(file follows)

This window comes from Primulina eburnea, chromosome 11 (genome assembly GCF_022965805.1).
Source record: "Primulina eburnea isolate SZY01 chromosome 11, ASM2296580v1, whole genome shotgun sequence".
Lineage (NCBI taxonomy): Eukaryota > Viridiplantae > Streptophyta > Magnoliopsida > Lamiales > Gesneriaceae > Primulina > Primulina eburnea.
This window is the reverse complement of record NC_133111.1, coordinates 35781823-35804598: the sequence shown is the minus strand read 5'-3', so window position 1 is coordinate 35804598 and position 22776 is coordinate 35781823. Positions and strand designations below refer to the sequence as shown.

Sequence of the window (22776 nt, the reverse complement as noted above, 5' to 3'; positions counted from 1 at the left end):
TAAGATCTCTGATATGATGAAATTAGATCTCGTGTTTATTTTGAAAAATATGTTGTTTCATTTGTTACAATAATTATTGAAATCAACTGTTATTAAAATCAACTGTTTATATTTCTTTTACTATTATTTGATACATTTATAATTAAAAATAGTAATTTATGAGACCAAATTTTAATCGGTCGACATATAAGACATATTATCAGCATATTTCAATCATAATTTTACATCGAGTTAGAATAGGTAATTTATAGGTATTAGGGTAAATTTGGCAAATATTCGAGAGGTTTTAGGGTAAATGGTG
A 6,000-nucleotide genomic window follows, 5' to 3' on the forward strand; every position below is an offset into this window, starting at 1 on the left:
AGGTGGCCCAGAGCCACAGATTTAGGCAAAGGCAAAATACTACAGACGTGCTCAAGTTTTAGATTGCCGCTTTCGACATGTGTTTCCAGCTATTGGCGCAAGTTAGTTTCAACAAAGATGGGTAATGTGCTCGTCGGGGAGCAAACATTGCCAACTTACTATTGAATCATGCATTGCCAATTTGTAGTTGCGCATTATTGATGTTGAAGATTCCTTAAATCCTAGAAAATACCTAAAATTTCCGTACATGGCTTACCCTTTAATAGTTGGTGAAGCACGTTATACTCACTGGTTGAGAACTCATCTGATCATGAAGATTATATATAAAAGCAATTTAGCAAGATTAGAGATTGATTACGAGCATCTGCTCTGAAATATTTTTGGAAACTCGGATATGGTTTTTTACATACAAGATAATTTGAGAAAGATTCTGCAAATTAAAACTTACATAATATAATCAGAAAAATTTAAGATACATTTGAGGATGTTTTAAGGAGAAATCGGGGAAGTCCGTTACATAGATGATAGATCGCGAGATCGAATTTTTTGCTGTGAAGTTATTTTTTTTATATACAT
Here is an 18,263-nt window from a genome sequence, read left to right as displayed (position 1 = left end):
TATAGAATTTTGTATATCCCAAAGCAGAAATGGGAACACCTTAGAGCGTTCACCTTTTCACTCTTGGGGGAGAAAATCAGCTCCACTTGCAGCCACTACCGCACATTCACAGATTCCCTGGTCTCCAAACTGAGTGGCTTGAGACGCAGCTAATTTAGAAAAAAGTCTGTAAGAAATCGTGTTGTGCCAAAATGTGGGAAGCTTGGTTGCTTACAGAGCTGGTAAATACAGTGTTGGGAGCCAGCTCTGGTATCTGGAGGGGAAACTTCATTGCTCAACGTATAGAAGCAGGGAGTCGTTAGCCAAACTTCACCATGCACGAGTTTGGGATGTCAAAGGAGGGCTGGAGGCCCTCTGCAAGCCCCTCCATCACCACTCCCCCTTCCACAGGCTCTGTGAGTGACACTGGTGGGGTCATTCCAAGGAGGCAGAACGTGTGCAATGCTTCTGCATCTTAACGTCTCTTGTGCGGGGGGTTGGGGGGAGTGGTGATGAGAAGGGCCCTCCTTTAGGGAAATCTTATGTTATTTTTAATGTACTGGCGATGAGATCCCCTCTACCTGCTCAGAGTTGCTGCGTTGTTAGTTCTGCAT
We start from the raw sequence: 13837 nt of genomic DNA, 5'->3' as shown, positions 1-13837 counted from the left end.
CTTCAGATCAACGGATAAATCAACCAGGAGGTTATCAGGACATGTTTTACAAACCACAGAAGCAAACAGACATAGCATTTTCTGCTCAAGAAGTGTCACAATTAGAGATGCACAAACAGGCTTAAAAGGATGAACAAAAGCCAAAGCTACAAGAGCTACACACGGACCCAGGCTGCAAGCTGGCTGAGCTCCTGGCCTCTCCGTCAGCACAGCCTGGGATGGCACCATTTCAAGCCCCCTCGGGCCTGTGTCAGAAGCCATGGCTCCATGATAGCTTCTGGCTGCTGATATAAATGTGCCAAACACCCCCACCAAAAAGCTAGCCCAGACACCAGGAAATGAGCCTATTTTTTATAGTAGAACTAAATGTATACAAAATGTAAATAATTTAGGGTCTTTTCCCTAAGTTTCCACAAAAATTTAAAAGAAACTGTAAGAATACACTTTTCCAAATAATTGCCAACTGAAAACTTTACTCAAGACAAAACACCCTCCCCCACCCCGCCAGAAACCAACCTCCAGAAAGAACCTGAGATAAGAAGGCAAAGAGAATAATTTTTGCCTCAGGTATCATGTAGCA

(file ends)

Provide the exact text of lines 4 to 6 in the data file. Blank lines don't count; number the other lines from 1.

This window is the reverse complement of record NC_133111.1, coordinates 35781823-35804598: the sequence shown is the minus strand read 5'-3', so window position 1 is coordinate 35804598 and position 22776 is coordinate 35781823. Positions and strand designations below refer to the sequence as shown.

Sequence of the window (22776 nt, the reverse complement as noted above, 5' to 3'; positions counted from 1 at the left end):
TAAGATCTCTGATATGATGAAATTAGATCTCGTGTTTATTTTGAAAAATATGTTGTTTCATTTGTTACAATAATTATTGAAATCAACTGTTATTAAAATCAACTGTTTATATTTCTTTTACTATTATTTGATACATTTATAATTAAAAATAGTAATTTATGAGACCAAATTTTAATCGGTCGACATATAAGACATATTATCAGCATATTTCAATCATAATTTTACATCGAGTTAGAATAGGTAATTTATAGGTATTAGGGTAAATTTGGCAAATATTCGAGAGGTTTTAGGGTAAATGGTG